As part of the EBSF project, the developments in the newly designed driver's cockpit are currently being tested and evaluated with test drivers from Rome, Dresden and Gothenburg at the IVI-Frauenhofer Institute in Dresden. In these test series, selected drivers absolve virtual journeys on regular service routes through Dresden and Rome in a 3D simulator. These tests in the driving simulator are expected to be completed by the end of June 2011. The project personnel then hope that the detailed results will establish whether and which of the visionary cockpit features can be transferred to a standardised European driver's cockpit.
Passenger information systems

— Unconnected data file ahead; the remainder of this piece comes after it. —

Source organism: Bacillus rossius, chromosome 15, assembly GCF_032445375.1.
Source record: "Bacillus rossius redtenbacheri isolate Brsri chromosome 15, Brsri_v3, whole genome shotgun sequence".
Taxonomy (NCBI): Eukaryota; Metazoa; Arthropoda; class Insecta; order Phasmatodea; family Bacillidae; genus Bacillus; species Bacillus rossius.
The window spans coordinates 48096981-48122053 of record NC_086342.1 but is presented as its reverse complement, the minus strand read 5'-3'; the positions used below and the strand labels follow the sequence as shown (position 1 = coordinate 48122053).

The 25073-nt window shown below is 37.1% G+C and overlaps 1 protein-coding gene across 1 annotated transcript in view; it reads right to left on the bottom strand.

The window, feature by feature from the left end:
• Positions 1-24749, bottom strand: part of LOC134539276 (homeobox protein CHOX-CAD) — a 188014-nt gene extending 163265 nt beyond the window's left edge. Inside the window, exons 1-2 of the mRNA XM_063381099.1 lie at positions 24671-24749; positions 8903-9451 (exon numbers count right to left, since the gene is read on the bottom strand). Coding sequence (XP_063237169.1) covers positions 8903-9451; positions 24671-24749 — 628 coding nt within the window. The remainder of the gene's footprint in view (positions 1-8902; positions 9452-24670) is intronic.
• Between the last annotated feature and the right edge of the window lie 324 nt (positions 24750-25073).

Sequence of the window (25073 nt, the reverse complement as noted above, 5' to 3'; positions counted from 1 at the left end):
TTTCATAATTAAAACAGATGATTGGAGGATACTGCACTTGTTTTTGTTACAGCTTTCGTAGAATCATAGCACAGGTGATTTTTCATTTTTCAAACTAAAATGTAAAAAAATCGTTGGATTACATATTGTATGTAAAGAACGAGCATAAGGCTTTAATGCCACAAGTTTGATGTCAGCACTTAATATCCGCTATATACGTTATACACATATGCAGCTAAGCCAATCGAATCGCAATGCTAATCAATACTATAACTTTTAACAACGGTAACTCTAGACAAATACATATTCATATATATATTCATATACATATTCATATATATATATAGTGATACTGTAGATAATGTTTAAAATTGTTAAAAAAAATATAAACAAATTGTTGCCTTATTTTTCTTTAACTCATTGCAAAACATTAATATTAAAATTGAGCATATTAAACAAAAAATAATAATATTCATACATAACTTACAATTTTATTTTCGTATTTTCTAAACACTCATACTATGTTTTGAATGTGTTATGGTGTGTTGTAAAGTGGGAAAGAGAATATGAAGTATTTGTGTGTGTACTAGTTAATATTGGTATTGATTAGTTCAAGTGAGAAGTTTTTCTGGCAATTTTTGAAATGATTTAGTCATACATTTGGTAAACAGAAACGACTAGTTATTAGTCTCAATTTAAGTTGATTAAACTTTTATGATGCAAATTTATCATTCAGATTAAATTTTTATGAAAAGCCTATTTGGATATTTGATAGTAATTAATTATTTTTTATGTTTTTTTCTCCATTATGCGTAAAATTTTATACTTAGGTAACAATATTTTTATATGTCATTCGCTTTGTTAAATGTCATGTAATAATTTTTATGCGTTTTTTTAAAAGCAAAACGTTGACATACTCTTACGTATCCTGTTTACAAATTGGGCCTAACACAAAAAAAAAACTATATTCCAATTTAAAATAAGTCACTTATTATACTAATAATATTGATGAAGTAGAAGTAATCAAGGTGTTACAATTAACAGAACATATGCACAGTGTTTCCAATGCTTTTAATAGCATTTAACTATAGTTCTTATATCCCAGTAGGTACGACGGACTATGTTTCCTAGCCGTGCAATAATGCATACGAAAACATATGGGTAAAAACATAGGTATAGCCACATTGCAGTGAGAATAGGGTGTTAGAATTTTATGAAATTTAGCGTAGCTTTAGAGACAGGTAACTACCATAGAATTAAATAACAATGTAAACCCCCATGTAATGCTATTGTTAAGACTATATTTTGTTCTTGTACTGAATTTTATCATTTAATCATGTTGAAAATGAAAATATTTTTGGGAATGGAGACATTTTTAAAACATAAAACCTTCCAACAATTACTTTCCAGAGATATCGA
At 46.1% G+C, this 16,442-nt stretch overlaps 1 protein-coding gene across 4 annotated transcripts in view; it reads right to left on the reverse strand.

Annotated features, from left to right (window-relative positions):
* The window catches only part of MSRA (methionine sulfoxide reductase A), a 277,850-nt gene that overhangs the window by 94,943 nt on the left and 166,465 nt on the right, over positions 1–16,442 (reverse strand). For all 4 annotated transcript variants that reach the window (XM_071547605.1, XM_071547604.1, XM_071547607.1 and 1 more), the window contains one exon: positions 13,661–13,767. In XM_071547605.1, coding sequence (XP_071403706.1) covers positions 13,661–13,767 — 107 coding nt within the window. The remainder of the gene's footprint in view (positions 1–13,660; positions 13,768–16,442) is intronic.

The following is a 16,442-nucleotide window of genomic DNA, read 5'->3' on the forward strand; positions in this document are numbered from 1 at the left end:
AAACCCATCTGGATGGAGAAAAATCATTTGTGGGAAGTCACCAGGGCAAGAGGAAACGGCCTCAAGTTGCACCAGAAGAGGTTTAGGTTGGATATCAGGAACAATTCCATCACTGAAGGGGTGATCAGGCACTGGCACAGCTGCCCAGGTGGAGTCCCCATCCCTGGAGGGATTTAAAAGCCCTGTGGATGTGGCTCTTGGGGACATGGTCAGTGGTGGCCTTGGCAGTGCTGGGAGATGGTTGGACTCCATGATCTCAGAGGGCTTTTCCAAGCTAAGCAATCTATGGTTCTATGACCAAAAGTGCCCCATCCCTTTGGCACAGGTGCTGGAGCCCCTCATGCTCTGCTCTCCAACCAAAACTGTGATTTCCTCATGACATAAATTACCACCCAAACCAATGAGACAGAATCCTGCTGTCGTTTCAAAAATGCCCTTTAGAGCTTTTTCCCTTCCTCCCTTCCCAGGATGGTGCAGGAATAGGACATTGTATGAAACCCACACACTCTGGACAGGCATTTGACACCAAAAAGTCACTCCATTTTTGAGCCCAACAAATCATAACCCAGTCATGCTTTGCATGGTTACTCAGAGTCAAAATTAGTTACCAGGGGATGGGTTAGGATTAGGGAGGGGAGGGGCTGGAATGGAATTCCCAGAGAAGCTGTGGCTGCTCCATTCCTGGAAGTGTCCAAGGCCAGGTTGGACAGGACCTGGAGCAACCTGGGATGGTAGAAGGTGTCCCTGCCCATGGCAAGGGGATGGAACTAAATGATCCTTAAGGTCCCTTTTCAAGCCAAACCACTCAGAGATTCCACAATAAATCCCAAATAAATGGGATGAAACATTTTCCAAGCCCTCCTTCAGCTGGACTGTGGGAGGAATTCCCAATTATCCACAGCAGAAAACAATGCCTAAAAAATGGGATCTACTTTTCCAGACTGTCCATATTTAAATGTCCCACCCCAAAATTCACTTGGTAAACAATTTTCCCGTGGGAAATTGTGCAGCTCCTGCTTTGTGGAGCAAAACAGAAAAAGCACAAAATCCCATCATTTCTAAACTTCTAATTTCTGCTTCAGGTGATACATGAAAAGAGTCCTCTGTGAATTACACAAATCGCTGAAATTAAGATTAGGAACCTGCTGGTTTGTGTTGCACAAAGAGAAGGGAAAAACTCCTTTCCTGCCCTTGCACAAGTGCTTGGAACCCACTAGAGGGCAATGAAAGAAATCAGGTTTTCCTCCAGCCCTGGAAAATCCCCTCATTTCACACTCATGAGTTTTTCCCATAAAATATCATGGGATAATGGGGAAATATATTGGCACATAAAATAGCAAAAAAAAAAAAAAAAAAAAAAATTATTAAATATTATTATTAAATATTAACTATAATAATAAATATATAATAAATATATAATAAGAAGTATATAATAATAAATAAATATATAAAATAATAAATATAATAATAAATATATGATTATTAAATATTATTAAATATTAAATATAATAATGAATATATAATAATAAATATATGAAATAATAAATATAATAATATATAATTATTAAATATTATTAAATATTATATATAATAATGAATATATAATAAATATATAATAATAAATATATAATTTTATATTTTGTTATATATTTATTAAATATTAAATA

One of the first demonstration vehicles is based on a Mercedes‑Benz Citaro articulated bus. This vehicle incorporates ideas from a sub-project concerned with passenger information systems. Externally, the otherwise straight lines of the Citaro differ greatly from the conventional city bus by the paint finish and additional design features. The illuminated doors are the first features to catch the attention. Specially designed LED lighting elements already show passengers the way on board as the bus approaches the bus-stop. Green means that they can enter here, while red means that this door is not intended for boarding. The developers hope that this controllable door colour coding will enable passenger flows to be guided more specifically and rapidly. The aim is to avoid the "traffic-jams" in the door areas that frequently occur on school runs or at heavily frequented bus-stops in peak periods. The clear pictograms on the side windows are also very noticeable. They enable passengers to see at a glance which technical features they can expect to find on board: WLAN, GPS and 230 V sockets.